Frosting a window allows light to shine through but blocks a detailed view through the window, offering a sense of privacy. Achieve the look with privacy film, frosted-glass paints or a homemade Epsom salt solution.
A window privacy film offers a means to add privacy to any window without altering the glass. These translucent films work like contact paper or shelf paper, sticking on clean glass surfaces. To use the film, thoroughly clean the inside-facing portion of the glass, scraping away any paint drips or bits of other debris that may prevent the film from resting flat against the glass. Measure the window; then cut the film an inch or two longer than needed. Spray soapy water on the glass; peel away the film's backing paper; then smooth the film onto the glass. Spray the outside of the film as well, and use a squeegee or plastic scraper to smooth out all the air bubbles. Window privacy films may be peeled away when you no longer need them. Etched-glass privacy films are available as well, offering detailed designs that look much like true etched glass.
Frosted Glass Paint
Frosted-glass paints range from brush-on craft paints to spray-on solutions that are ideal for windows. Some of the frosted-glass paints are designed to be washable -- if washed gently -- while others may rub off if washed, so check the product label carefully before settling on one option. Many frosted-glass paints scratch easily as well; some are designed to be more temporary than others. If covering an entire window pane, the spray-on version will most likely result in a smoother finish than brush-on frosting or etching creams and paints. Clean the window thoroughly; then mask off any areas you don't wish to paint using masking tape. Open other windows in the room for adequate ventilation and wear a respirator or mask to avoid breathing in the fumes. Spray the window in overlapping bursts of paint, holding the nozzle down before you spray the glass and not letting go until reaching beyond the end of the glass; otherwise, the paint may leave blobs or drip. Look through the window once the paint dries; if it isn't quite opaque enough, apply a second coat. For tiny decorative details such as an etched flower design, use stencils and a frosting or etching paint; both brush-on and spray-on versions will suffice.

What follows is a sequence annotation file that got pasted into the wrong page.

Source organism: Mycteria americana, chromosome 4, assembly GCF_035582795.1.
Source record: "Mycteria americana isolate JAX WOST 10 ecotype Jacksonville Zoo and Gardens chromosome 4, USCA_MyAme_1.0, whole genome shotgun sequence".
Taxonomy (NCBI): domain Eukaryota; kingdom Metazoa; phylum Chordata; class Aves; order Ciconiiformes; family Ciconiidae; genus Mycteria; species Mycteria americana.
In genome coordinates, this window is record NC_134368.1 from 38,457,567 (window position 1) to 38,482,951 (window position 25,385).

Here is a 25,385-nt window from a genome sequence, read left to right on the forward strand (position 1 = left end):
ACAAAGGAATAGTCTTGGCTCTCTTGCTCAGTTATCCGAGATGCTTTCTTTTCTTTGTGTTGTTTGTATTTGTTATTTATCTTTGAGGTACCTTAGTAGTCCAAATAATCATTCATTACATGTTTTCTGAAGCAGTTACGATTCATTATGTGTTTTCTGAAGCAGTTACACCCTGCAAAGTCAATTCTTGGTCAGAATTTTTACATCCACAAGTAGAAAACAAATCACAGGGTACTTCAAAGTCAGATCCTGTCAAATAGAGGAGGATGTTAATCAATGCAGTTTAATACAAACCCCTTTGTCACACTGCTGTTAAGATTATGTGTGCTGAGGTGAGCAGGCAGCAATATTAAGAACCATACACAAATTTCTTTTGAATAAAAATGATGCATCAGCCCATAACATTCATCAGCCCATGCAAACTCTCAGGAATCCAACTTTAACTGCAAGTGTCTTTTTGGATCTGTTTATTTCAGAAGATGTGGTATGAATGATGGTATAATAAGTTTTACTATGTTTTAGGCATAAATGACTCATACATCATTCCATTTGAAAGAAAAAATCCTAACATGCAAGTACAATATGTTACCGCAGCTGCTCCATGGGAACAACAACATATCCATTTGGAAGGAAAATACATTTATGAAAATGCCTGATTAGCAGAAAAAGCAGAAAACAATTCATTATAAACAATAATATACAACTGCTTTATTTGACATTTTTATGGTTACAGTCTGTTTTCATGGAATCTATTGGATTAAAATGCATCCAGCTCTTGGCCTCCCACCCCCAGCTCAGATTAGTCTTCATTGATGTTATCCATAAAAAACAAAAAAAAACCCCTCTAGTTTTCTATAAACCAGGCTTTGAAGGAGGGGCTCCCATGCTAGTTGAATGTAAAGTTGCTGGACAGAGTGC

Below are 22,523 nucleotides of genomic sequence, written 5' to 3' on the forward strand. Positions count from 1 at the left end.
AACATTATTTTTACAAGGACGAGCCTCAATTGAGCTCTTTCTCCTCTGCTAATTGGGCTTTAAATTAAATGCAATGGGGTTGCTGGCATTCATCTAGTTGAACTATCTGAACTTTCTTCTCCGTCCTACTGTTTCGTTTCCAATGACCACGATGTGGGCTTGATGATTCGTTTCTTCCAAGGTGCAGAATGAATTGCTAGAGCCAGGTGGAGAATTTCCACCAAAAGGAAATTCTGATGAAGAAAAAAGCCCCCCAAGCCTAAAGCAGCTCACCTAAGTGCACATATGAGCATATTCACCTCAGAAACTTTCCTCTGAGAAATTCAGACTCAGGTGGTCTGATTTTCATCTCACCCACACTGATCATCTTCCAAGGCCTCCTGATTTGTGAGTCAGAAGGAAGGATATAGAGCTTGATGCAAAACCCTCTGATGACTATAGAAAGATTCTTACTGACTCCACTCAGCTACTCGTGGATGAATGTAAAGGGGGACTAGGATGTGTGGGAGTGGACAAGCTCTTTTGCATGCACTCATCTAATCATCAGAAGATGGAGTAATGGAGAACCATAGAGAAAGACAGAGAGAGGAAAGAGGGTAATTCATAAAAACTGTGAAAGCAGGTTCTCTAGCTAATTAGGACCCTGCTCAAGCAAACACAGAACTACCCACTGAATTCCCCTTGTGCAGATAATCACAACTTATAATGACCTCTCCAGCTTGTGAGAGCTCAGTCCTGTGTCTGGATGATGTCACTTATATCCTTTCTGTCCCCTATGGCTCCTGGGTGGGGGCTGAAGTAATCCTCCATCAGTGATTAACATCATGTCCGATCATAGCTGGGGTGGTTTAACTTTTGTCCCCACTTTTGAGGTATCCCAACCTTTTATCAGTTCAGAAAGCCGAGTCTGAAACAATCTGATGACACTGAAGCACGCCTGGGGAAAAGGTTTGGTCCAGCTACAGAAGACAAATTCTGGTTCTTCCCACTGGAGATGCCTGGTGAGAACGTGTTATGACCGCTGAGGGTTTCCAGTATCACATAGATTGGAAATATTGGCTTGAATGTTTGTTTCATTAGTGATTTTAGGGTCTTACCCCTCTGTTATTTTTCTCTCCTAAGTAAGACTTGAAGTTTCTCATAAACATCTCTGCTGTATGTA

Homemade Temporary Treatment
If you simply want to frost the windows for a temporary decorative treatment, mix up your own frost solution using 1/2 cup of Epsom salt, stirring it into 1/3 cup of warm water until the salt dissolves. Add a squirt of dish soap; then apply the solution over the glass with a microfiber cloth. Dab any drips gently as you spot them.